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Saturday, July 17, 2010

Zebster's Maine Baked Beans

Since I'm going to be making my beans for my daughter's wedding next weekend and we're calculating how much of each ingredient we need to make essentially 8 batches, I thought I'd share my recipe again.  This was posted on All Things Zebster in July of 2006.

This recipe is for traditional Maine or New England baked beans, none of that crap with the soggy little beans in a tomato or bbq sauce. You can use a crock pot, do it in the oven inside a bean pot; you can even dig a hole in the ground and cook it in there for several days (hardcore and best, but I'm too lazy and impatient). So I use a crock pot. You'll only need about a half hour or so of prep time but you'll need to cook them all day.
Ingredients: One pound Jacobs Cattle beans, onion, 1/2 pound salt pork, 1/2 cup of BROWN sugar, 2/3 cup molasses, 1/4 cup of real maple syrup (honey works good too), 3 teaspoons dry mustard, salt and pepper to taste.
I think using the right beans is one of the keys. I prefer Jacobs Cattle or Yellow Eye or the like. You can use pinto beans, I suppose, but see above and don't tell me if you saddens me deeply. Let me amend that. If you want real baked beans, then find the good dry beans I've mentioned. Don't cheat and use canned beans or whatever. If you want it to taste right, like it's supposed to, then you need to start with the right ingredients. There's no point in doing it, otherwise.
You should check the bag of beans because occasionally there's a pebble or a bad bean. Then put them in a large bowl of water and soak them overnight.
In the morning parboil the beans until you can blow the skin off one, about a half hour, which gives you time to get your ingredients together. You'll need some salt pork (no bacon...this isn't breakfast), which you'll need to cut through the rind side about a half inch in a waffle design so it'll fall apart nicely when everything's cooked. Quarter at least one onion and place it in the bottom of the pot. Then drain and add your parboiled beans. Place the salt pork on top. In one pint of boiling water add your molasses, syrup, dry mustard, sugar, salt and pepper. I like mine peppery. I've been known to use Montreal steak pepper. But at least 3 teaspoons of pepper. Pour this over the beans, adding more boiling water, if necessary, to cover the beans...usually an extra half pint to pint. Then cook on low in the crock pot or 300 degrees in the oven for at least 6 hours.
When at all possible serve with red casing hotdogs and brown bread, also often served in Maine with coleslaw. Since you're going to fart like crazy after eating them, plus the cabbage in the cole slaw, you might as well go all out and wash it down with a hearty ale. You won't have any trouble being left alone after that.
And by the way, if I find out that you put ketchup on my beans, I'll hunt you down and shoot you! Ketchup is for hamburgers, meatloaf and bad french fries.
UPDATE 7/25/10:  Made a large batch (8X above) for my daughter's wedding and have a couple of important notes.  As Shelly has said, it's my best batch yet and I attribute that to using Grandma's Molasses, which was used because it's gluten free.  It's stronger in my opinion and worth using.  But if you're making this recipe for the first time and using Grandma's, I'd use 1/2 cup of molasses and perhaps a little more water.  It's always to taste anyway.  For this batch we ended up using yellow eye and great northern beans, which are smaller but I felt they needed extra soaking and parboiling compared to the soldier beans.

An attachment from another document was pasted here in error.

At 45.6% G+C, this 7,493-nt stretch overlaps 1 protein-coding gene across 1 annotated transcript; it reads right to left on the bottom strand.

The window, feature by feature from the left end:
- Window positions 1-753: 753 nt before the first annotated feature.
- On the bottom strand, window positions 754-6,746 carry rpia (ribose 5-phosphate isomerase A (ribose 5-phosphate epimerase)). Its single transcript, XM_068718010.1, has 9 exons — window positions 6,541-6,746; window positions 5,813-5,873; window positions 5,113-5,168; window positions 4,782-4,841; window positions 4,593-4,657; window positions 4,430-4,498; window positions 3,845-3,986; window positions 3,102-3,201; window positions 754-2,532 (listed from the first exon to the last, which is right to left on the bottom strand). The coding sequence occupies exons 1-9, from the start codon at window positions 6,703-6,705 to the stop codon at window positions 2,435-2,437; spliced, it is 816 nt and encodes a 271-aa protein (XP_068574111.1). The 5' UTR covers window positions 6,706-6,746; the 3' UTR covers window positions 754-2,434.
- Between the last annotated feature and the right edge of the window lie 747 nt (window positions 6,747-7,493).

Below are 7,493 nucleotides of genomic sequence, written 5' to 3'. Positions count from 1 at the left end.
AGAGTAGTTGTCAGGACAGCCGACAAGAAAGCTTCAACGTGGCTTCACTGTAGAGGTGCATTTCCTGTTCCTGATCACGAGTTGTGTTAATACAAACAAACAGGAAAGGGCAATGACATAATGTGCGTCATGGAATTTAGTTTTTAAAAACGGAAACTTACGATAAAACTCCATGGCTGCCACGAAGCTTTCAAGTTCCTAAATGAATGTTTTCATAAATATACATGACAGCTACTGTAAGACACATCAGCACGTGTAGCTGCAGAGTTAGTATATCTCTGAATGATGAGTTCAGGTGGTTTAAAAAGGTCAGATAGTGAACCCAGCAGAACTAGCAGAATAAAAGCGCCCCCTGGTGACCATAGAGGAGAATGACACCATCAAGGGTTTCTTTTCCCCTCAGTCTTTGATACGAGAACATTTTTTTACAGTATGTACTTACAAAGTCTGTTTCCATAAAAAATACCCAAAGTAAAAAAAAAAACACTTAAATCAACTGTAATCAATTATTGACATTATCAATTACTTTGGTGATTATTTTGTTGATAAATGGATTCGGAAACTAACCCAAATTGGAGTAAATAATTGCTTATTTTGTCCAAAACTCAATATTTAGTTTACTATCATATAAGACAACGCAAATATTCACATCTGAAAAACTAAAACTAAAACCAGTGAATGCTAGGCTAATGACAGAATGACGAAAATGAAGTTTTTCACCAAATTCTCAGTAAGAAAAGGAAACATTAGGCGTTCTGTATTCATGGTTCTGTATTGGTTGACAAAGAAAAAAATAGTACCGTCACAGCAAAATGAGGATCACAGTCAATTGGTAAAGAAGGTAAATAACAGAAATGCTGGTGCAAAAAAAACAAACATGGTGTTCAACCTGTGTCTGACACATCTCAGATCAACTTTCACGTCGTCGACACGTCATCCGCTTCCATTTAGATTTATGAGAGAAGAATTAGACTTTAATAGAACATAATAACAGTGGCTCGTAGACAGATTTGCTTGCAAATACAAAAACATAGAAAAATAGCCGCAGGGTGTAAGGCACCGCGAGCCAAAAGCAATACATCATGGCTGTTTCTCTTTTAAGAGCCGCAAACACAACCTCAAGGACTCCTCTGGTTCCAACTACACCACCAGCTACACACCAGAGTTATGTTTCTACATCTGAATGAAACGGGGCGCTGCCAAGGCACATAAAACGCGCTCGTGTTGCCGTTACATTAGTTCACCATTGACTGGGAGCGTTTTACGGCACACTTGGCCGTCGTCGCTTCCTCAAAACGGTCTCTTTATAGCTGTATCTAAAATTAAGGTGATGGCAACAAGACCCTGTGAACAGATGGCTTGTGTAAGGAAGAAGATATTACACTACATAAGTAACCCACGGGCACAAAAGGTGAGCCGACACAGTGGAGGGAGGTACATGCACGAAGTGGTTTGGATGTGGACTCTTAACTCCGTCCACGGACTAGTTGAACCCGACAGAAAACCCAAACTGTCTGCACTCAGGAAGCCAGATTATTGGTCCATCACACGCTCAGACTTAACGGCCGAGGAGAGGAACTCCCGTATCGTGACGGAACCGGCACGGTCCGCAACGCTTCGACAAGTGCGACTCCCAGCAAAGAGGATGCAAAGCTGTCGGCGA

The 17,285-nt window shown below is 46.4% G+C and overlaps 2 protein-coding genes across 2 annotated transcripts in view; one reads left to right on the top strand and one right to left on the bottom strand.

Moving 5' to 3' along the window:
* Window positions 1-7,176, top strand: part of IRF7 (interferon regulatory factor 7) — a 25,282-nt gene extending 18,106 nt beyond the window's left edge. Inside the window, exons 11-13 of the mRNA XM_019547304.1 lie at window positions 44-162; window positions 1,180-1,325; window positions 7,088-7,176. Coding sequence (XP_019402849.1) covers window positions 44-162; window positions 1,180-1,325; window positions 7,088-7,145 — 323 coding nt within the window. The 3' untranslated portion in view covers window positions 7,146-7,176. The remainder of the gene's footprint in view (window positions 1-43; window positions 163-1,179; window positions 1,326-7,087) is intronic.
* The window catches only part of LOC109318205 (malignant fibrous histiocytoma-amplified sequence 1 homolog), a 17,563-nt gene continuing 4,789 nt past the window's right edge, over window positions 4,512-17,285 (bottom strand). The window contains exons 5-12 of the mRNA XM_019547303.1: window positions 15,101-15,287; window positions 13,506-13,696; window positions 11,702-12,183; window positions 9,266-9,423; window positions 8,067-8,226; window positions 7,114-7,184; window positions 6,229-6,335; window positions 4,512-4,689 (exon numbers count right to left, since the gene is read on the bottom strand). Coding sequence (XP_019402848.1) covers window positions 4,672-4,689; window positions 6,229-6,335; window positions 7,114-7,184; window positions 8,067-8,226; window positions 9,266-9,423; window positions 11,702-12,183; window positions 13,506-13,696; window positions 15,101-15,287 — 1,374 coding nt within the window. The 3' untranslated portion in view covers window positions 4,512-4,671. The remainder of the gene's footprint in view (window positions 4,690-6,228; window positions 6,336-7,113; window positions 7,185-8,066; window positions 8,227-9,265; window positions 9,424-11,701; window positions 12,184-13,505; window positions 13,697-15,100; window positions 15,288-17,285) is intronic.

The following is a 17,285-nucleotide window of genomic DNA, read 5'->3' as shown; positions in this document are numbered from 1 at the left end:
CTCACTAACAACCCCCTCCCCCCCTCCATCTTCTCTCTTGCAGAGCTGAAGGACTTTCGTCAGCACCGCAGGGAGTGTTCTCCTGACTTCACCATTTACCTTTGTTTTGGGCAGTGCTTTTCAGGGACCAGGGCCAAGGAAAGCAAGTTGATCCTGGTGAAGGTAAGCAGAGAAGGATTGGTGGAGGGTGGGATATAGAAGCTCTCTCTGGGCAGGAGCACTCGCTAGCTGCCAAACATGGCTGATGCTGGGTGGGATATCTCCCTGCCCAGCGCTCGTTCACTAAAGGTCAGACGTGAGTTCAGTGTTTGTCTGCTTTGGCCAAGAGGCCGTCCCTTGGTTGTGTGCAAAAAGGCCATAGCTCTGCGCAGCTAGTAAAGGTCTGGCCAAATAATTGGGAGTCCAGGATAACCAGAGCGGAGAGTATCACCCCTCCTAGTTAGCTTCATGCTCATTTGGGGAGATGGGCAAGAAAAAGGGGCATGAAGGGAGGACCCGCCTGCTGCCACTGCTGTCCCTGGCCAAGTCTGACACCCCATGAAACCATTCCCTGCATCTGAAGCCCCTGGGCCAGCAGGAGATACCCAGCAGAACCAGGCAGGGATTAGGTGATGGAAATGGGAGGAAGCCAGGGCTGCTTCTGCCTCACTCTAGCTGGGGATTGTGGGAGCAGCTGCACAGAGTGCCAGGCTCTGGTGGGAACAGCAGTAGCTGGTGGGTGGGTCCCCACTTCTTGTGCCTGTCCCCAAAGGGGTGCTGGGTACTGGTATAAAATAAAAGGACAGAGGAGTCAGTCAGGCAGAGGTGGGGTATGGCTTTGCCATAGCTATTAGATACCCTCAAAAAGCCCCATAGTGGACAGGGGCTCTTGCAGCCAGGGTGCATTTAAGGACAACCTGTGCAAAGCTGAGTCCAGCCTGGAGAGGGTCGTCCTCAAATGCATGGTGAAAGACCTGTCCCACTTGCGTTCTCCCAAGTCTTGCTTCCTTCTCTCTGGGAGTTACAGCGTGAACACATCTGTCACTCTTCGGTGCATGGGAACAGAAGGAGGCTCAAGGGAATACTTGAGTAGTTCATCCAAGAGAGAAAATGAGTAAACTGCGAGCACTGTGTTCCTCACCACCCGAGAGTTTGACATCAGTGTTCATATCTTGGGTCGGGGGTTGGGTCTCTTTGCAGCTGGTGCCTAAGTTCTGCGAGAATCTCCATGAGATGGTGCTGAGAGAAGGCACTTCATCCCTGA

UPDATE 3/8/11:  Made a batch at my mother's this past weekend, this time cooking them in a gas oven using a cast iron dutch oven...another significant improvement, which is hard to believe as good as they already were.


R.J. said...

Dude, you're making me hungry and I just had breakfast. And good luck with the daughter's wedding.

Shel said...

ok... his beans are great, I stopped making them after I ate his. I make the coleslaw and buy the brown bread or hard rolls and hot dogs. With the kids no longer around his 'small' recipe is too much for us, so he doesn't make them much anymore. Looking forward to getting a 'good Maine bean' at the wedding. LOL

Anonymous said...

I've only made a a good pot 'o beans once or twice...the good ones were with practically the same recipe, sans the brown sugar. I agree with the hot dogs and brown bread, and coleslaw (to which I've been known to add jalapenos), I also like a good yeast roll sometimes instead of brown bread. Aren't they always better the second day though?
As far as the flatulence goes, isn't that "better" the second day too?
:) Alisa

deb said...

My grandmother used to make the best baked beans and brown bread... this is making me homesick for my childhood!

mamajoan said...

Sounds good and I have eaten them and gave my seal of approval ;). Glad you said extra pepper and I usually add a little more mustard than the recipe calls for.

Zebster said...

Yeah Mom, if you compare the quantities in my recipe to the standard, pretty much everything is upped.
Be careful, Alisa, if you let the cabbage, beans and ale sit too long before release.

Shel said...

One of Emily's requests was to have her Dad make his beans... not sure if the 'wedding fairy' was involved but this was the best batch ever! He made eight pounds of beans and had a small amount left to bring home and have for left overs. Great job, Zeb!

Zebster said...

Please see the latest update to this recipe, posted at the bottom of the original post.